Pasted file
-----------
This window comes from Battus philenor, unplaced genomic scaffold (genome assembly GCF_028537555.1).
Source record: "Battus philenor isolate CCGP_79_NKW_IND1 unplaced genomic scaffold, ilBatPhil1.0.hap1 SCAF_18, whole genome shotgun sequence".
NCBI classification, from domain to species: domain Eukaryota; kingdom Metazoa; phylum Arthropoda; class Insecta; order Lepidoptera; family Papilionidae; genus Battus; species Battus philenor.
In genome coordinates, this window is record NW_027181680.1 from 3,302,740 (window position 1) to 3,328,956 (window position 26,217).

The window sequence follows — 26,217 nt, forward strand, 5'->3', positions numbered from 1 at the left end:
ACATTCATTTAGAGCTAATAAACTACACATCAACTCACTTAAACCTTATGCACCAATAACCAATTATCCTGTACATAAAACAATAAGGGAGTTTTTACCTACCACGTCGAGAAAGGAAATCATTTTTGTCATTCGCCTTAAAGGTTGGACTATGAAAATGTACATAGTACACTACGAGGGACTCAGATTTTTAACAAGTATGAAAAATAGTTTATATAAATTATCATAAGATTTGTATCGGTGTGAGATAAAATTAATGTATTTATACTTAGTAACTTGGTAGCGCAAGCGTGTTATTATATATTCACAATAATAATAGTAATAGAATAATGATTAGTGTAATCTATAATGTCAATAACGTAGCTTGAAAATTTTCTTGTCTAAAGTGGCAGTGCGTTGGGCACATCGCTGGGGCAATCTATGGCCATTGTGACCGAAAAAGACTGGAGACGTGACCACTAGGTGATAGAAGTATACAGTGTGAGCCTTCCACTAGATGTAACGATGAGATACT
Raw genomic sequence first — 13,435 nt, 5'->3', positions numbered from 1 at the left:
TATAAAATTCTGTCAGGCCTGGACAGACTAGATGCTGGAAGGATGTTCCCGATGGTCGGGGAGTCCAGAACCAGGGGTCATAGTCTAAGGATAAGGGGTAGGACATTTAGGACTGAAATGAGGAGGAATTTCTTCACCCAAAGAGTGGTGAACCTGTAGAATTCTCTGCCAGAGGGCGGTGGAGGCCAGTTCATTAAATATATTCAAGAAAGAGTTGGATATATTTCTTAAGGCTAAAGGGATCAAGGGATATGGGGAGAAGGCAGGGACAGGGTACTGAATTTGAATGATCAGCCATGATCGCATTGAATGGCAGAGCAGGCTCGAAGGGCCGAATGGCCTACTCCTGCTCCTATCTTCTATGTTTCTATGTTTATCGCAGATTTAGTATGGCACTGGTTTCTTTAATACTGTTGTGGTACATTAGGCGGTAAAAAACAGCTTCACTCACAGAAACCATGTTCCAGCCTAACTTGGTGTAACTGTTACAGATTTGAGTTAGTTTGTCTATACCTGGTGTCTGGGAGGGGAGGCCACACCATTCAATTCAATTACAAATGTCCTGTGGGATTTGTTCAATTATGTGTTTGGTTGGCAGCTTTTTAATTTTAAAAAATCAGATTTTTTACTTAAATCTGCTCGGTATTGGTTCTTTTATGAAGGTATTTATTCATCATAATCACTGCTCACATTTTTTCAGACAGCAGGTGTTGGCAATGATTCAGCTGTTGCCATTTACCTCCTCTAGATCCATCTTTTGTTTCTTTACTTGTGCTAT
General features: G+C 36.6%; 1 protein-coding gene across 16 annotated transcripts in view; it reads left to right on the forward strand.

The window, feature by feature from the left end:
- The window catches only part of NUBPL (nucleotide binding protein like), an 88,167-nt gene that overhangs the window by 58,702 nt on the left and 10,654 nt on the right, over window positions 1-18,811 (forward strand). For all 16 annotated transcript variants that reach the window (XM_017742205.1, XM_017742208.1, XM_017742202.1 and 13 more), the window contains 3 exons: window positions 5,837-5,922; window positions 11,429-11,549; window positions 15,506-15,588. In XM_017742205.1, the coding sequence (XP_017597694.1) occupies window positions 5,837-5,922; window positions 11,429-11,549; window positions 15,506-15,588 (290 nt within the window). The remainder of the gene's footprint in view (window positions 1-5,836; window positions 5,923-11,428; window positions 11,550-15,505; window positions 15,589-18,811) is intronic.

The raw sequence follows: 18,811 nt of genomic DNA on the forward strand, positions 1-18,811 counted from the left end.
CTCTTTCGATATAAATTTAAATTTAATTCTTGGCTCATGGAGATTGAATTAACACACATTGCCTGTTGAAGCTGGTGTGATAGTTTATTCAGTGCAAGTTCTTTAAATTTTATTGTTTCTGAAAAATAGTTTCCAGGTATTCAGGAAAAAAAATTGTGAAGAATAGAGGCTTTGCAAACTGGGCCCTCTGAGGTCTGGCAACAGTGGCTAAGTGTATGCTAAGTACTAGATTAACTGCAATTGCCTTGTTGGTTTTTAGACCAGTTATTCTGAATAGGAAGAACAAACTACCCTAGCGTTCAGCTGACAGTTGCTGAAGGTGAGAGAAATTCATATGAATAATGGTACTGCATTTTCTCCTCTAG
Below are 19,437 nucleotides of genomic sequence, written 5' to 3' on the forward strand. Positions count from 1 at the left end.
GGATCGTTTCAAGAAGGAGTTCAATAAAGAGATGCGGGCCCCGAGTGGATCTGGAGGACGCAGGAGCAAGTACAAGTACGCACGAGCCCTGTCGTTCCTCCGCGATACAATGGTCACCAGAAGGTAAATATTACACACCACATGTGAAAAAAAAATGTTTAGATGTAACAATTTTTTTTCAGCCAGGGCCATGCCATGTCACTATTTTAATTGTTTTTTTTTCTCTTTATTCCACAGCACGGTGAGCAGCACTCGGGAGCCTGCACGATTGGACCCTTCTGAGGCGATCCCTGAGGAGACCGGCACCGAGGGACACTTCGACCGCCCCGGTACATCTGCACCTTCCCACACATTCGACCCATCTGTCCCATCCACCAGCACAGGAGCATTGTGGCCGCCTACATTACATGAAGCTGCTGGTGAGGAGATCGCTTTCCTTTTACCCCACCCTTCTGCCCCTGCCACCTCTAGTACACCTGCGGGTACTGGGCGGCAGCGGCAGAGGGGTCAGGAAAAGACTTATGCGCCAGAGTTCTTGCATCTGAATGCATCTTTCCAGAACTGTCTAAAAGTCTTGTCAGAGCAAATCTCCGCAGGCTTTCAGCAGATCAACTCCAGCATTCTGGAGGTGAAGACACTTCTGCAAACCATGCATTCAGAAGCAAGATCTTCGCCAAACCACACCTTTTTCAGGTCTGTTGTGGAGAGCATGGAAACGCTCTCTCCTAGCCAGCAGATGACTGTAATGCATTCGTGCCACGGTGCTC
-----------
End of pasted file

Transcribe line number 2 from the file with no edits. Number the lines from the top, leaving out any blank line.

Source record: "Battus philenor isolate CCGP_79_NKW_IND1 unplaced genomic scaffold, ilBatPhil1.0.hap1 SCAF_18, whole genome shotgun sequence".